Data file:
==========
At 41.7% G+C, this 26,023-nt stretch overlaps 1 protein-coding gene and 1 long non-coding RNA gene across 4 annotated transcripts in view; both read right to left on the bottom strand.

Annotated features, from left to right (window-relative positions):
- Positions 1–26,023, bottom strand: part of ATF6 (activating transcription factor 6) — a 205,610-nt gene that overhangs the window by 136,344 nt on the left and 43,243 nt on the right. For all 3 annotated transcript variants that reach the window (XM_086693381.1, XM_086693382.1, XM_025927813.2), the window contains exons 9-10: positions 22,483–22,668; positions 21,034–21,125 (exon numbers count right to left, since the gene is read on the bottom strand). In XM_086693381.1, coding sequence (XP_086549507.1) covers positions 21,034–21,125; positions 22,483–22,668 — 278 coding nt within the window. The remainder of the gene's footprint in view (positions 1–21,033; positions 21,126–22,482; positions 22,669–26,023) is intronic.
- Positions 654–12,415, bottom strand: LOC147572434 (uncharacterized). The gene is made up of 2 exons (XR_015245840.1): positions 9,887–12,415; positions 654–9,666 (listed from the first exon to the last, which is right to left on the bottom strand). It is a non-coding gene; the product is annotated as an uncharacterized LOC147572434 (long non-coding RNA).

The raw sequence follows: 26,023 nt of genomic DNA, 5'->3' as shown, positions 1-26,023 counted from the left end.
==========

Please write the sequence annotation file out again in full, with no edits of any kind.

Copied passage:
At 41.7% G+C, this 26,023-nt stretch overlaps 1 protein-coding gene and 1 long non-coding RNA gene across 4 annotated transcripts in view; both read right to left on the bottom strand.

Annotated features, from left to right (window-relative positions):
- Positions 1–26,023, bottom strand: part of ATF6 (activating transcription factor 6) — a 205,610-nt gene that overhangs the window by 136,344 nt on the left and 43,243 nt on the right. For all 3 annotated transcript variants that reach the window (XM_086693381.1, XM_086693382.1, XM_025927813.2), the window contains exons 9-10: positions 22,483–22,668; positions 21,034–21,125 (exon numbers count right to left, since the gene is read on the bottom strand). In XM_086693381.1, coding sequence (XP_086549507.1) covers positions 21,034–21,125; positions 22,483–22,668 — 278 coding nt within the window. The remainder of the gene's footprint in view (positions 1–21,033; positions 21,126–22,482; positions 22,669–26,023) is intronic.
- Positions 654–12,415, bottom strand: LOC147572434 (uncharacterized). The gene is made up of 2 exons (XR_015245840.1): positions 9,887–12,415; positions 654–9,666 (listed from the first exon to the last, which is right to left on the bottom strand). It is a non-coding gene; the product is annotated as an uncharacterized LOC147572434 (long non-coding RNA).

The raw sequence follows: 26,023 nt of genomic DNA, 5'->3' as shown, positions 1-26,023 counted from the left end.